Friday Roundup: I Come to the Sea to Breathe
Carmel, California and a fond farewell to the Colonel: It was a memorial-service-turned-celebration last week, as Siggy and I trekked down to Carmel to pay our respects to my great uncle, who passed away in January. And it may have been a less than joyous reason for me to visit family I hadn't seen in nearly eight years - and for Adie to meet my great aunt Mitsu (who we always called Teddy) and Reed & Chris (my first cousin and cousin-in-law, once removed) - but we couldn't have asked for a better trip. Family and funny stories, good wine and good food, and a random outdoor shower, ala Airbnb. Along the way, we also had a chance to let the Redwoods dwarf us, ogle otters and sharks at the Monterey Bay Aquarium, and dance in a bar on Cannery Row. So here's to my uncle, Col. Hubert "Bart" Bartron, brother of my grandpa Harold "Buzz" Bartron, both of whom had uncommon ways of bringing loved ones together.
Listen to it loud: "Dreams So Real" by Metric: Have I ever really helped anybody but myself / to believe in the power of songs / to believe in the power of girls?
Making connections in the Big Apple: Looking forward to visiting New York again, this time for a new company in a new industry, this time for the Salesforce Connections conference. Possible bonus: meeting my Manhattanite cousin and his wife for a drink. Possible double bonus: Shake Shack is located directly across the street from our hotel.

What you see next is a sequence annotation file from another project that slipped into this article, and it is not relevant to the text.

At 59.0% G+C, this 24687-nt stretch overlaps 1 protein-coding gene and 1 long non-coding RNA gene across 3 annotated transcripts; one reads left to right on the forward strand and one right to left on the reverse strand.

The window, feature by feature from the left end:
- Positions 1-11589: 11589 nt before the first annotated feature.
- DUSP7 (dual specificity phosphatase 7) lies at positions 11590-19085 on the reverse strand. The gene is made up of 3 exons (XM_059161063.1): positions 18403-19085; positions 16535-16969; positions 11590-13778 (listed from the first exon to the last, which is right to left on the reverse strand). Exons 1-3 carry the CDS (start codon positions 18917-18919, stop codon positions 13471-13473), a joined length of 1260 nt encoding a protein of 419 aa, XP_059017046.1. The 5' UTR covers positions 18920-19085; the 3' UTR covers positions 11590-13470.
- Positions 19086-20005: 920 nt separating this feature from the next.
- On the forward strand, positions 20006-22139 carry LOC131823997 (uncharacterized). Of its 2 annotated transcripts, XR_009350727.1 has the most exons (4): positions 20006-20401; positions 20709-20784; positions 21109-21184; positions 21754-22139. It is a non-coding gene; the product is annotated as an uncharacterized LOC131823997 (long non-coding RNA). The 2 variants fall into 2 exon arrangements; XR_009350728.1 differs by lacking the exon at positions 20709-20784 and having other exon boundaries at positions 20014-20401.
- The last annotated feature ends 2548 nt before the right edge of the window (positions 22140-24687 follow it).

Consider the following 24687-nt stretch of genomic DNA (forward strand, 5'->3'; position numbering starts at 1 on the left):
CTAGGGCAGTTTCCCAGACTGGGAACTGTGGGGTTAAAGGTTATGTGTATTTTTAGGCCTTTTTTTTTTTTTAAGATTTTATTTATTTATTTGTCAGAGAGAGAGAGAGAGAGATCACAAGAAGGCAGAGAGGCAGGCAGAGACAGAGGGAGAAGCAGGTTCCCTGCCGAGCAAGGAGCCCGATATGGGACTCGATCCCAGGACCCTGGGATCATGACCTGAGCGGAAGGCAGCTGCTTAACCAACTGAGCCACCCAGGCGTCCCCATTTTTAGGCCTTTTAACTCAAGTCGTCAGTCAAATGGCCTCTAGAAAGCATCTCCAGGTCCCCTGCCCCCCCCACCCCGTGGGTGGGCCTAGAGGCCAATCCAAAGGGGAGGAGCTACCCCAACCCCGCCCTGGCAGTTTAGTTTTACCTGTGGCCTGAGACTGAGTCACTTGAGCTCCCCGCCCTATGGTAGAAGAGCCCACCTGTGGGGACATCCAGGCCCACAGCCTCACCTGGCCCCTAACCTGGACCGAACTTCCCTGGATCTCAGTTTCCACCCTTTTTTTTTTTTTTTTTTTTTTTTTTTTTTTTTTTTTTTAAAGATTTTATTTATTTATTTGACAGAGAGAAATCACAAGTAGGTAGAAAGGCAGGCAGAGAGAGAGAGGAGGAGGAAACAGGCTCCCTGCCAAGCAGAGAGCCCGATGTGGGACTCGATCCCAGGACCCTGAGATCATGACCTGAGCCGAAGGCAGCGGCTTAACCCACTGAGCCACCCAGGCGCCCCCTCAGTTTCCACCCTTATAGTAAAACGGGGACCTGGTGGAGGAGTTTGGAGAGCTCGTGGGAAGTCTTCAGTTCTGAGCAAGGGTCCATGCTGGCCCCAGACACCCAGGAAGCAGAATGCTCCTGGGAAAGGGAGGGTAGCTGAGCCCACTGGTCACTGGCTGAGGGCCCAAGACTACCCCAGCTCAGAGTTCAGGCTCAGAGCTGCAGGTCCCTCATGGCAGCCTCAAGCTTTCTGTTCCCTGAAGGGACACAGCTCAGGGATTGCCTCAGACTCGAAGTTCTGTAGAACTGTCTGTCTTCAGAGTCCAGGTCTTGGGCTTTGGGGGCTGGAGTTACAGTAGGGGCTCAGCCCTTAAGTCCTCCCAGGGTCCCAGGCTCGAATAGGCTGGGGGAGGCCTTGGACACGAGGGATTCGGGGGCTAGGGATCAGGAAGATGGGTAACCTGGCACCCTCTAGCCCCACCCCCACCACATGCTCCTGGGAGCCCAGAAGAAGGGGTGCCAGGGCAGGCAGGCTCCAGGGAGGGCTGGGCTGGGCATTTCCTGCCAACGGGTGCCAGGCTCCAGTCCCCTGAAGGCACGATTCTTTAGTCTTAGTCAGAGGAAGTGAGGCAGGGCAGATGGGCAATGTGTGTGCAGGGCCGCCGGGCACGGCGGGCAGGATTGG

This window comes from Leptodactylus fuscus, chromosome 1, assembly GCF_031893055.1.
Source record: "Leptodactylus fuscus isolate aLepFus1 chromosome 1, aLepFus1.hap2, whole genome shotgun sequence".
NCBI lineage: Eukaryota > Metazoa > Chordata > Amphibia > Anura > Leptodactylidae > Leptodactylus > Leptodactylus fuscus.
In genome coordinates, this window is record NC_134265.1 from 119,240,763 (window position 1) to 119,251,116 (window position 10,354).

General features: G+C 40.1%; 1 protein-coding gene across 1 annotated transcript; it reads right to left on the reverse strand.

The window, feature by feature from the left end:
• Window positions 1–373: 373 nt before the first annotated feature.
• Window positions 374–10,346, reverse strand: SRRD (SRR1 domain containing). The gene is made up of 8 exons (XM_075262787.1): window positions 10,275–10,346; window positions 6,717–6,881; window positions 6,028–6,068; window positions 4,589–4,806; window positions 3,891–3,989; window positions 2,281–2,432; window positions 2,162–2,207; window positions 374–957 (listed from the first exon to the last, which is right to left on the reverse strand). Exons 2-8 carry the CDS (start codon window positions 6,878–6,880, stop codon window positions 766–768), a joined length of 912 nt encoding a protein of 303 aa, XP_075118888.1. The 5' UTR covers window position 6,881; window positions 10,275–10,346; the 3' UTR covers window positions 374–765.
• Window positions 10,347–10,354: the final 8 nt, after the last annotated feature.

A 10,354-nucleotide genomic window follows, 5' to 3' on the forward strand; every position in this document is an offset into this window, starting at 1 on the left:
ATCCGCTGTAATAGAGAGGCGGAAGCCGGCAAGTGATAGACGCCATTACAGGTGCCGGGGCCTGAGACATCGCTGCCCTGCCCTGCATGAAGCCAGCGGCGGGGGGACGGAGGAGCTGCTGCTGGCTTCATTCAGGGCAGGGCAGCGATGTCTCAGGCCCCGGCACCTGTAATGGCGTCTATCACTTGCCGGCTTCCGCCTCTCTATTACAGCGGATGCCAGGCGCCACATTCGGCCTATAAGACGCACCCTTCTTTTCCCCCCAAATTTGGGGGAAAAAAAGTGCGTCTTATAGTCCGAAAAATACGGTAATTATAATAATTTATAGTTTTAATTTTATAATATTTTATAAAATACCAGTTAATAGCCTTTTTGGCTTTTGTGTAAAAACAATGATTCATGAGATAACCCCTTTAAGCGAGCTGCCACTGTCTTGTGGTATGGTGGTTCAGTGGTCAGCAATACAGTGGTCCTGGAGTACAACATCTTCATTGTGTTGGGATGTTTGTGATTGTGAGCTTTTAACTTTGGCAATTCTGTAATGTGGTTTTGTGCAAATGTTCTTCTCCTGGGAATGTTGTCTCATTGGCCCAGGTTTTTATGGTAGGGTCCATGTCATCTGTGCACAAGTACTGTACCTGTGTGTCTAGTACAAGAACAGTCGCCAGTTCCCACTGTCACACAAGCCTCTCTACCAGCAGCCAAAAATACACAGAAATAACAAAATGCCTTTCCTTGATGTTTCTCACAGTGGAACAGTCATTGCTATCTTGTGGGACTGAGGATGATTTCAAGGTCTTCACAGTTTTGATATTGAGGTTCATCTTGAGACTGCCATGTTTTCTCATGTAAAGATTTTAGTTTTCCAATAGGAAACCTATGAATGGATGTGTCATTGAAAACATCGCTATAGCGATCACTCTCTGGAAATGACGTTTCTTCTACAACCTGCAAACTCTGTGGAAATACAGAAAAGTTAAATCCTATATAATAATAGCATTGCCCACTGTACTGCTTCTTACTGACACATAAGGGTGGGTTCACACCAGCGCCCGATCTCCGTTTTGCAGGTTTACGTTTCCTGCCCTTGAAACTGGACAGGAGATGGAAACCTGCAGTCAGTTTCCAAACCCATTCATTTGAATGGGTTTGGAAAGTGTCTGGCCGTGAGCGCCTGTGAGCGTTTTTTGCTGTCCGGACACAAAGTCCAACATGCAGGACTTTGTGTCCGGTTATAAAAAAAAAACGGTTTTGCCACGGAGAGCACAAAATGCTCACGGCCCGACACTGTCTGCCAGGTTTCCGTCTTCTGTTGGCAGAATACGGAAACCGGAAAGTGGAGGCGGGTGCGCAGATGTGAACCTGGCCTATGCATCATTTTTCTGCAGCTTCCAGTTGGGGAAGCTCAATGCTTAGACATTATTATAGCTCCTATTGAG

I come to the sea to breathe: As I entered my teens, living in Eastern Oregon, I suddenly developed severe summer allergies. My nose ran like a river and breathed like a pair of waders, eyes like cherry tomatoes, and I'd wander around school and summer jobs in an antihistamine-induced daze. Three to four months out of the year, that was my life: bloody noses, boxes upon boxes of tissue, and in place of a "Skoal ring," my jeans sported the outline of an eye-drop bottle. The highlight of my summer was our family vacation to the Oregon Coast. Better than the saltwater taffy or giant sitka spruces, better than bike rides or even bikinis was the effect it had on my allergies. By the time we'd set up camp at Fort Stevens, my eyes were clear and I could actually breathe. It was as if nature had said, "Let's give sneezy a break," and flipped a switch somewhere. Even though my allergies have chilled out as I've gotten older, I still feel some small residue of that relief every time I return to the beach, that sense of finally being able to breathe. (Even if everything smells a little like fish).